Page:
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Thread: Adapting for myself HO 4x8

  1. #1

    Default Adapting for myself HO 4x8


    Quote Originally Posted by Model Railroader Magazine
    Mainline Run: 32 Feet
    Minimum Radius: 17"
    Minimum Turnout: No. 6 (Main), No. 4 (Yard and branch)
    Maximum Grade: 3.5%
    This is a track plan I found in the latest special issue from Model Railroader named the Rosston, Joelberg & Holly. The original designer completed his layout as a CSX coal line in West Virginia.

    Now, here is a slight problem. MR seems to be pretty good about depicting what trains are able to roll on the layout in question. On this one they show three 6-axle diesels hauling coal and grain trains. Are larger diesels like SD75's and Dash-9's able to run properly on a 4x8 HO layout without using 18" radius curves?

    Second, I am pretty strongly set on modeling midwestern stuff. My 4 locos are BNSF, and seeing that the layout was originally designed for coal operations I had the idea to base mine on my local flavor; Minnesota iron. BNSF being the most likely rail hauler according to my MNDoT freight railroad map.

    The MN Iron Range is pretty rocky and hilly in its own right, but not mountainous like West Virginia. If I were to reduce the grades to perhaps 2.0 or 2.5%, would I be running into clearance issues with the over-under locations? I can't think of any reason why I would have husky-stack cars running on this layout but anything is possible I guess.

    Last, how practical is it to have a staging area built below the "tabletop"? I've seen many small layouts where the staging tracks are put on a collapsible section that hangs off one end, but I can't really afford such a thing even with it being 4x8'.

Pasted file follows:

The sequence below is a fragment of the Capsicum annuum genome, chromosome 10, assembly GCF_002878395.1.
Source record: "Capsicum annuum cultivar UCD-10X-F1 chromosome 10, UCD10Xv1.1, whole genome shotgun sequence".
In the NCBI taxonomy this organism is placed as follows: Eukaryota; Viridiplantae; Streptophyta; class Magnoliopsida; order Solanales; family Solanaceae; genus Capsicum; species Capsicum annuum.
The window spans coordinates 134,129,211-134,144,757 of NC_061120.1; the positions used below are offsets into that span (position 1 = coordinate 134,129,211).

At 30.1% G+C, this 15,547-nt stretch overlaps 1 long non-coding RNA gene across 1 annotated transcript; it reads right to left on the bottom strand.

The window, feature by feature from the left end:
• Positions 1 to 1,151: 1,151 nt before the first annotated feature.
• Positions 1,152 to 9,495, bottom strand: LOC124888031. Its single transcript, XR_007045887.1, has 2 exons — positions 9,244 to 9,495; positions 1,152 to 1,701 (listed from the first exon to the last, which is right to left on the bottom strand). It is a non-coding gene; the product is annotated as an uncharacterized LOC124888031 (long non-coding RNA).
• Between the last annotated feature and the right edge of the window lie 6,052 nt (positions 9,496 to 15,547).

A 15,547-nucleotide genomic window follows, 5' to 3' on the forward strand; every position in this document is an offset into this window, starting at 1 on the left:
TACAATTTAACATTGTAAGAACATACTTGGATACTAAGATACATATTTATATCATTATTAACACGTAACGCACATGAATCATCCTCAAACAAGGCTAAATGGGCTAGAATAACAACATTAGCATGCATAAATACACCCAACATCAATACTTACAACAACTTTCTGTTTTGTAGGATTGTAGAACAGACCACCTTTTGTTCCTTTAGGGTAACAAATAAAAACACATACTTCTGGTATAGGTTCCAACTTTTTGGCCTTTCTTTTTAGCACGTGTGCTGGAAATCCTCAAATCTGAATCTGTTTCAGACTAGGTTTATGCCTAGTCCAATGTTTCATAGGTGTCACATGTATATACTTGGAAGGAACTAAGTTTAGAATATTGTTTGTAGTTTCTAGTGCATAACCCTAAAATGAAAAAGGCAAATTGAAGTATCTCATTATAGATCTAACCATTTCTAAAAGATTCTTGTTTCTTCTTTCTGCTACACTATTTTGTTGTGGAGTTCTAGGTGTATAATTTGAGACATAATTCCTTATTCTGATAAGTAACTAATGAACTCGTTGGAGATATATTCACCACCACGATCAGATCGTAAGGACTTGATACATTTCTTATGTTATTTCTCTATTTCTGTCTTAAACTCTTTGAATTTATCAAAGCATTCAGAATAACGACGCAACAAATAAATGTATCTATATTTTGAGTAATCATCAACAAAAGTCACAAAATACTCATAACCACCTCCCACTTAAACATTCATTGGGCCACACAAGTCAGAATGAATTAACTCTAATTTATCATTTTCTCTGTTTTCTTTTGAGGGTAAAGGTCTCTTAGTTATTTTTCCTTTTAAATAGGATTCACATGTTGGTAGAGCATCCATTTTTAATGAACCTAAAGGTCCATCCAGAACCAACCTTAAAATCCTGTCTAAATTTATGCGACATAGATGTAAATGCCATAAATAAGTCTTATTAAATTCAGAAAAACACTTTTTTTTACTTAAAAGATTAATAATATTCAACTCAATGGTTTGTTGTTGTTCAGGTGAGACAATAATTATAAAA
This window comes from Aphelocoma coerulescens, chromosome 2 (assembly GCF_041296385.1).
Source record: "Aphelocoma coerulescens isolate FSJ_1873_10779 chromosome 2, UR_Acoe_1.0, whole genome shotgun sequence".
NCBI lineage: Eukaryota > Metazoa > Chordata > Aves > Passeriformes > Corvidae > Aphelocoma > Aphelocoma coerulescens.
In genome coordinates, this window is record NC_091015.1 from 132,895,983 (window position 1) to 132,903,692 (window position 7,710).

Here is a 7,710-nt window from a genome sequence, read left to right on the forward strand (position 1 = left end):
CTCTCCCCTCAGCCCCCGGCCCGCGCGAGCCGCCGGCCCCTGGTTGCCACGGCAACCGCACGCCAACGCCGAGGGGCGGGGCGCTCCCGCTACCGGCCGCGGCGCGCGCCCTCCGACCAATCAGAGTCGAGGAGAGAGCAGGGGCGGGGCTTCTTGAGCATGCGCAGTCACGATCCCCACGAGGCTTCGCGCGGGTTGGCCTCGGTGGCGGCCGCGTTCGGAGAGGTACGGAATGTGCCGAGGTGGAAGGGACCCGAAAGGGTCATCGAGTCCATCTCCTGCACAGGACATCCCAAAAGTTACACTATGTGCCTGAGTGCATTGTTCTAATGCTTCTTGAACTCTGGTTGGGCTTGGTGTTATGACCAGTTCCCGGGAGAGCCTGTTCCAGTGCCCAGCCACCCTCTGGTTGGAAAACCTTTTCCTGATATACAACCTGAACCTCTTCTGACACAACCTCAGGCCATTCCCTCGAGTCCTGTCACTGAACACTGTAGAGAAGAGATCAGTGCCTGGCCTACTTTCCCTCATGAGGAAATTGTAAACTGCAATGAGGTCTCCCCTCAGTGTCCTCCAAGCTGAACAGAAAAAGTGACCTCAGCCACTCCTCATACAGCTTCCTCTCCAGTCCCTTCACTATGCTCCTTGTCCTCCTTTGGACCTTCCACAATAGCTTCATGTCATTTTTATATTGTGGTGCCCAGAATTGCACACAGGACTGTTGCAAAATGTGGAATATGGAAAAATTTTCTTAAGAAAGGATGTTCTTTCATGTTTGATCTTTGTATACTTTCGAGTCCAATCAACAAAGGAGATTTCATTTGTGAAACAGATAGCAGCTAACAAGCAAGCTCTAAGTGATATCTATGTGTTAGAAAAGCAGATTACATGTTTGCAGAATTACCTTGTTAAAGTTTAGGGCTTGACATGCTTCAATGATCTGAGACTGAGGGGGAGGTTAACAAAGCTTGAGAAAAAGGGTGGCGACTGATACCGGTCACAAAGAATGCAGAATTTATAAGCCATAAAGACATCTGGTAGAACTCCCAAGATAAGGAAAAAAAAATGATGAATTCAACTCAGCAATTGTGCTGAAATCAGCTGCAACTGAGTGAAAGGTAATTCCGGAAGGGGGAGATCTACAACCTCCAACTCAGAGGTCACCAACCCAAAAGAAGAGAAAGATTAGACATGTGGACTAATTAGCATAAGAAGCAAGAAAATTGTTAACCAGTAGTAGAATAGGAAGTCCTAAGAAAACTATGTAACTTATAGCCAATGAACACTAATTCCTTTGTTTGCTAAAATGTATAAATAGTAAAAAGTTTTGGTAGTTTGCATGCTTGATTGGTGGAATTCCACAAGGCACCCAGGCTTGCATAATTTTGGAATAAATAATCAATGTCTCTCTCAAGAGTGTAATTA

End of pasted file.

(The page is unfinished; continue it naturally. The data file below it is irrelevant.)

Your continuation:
Last edited by DakotaLove39; 11-30-2012 at 01:37 AM.
    Steve

    HO scaler, Minecraft Traincrafter

  2. #2

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    No. Even SD40-2's might derail some cars attached to them. Usually people use B-B engines (GP60, RS11 four axle max engines), and 50 foot or shorter cars. I myself have use an 18"R as a minimum on my N scale layout.

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    i think that was also in an article sometime last year, and if i remember right, he was using some modern 6 axle ge stuff. ac4400 or dash 9's.

  4. #4

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    Quote Originally Posted by wright2626 View Post
    i think that was also in an article sometime last year, and if i remember right, he was using some modern 6 axle ge stuff. ac4400 or dash 9's.
    Yes, the header picture shows an older 6-axle GE loco hauling a coal string. On the next page, you can see the same GE unit now hauling a grain train, and two Dash-9s on the bridge above hauling coal.

    Quote Originally Posted by Leva
    No. Even SD40-2's might derail some cars attached to them. Usually people use B-B engines (GP60, RS11 four axle max engines), and 50 foot or shorter cars. I myself have use an 18"R as a minimum on my N scale layout.
    The concern is about the mainline, not the sidings or branch. When it's time for the bigger locos to take a break, the fueling/sanding is on a siding which is nice and straight.

    I have a GP38-2 for the switching work (and a barely running SW1200 needing work). The other two are an SD75M and a SD9. I know for a fact the SD9 can handle 18"R curves, I would just rather not have any such tight curves on the mainline.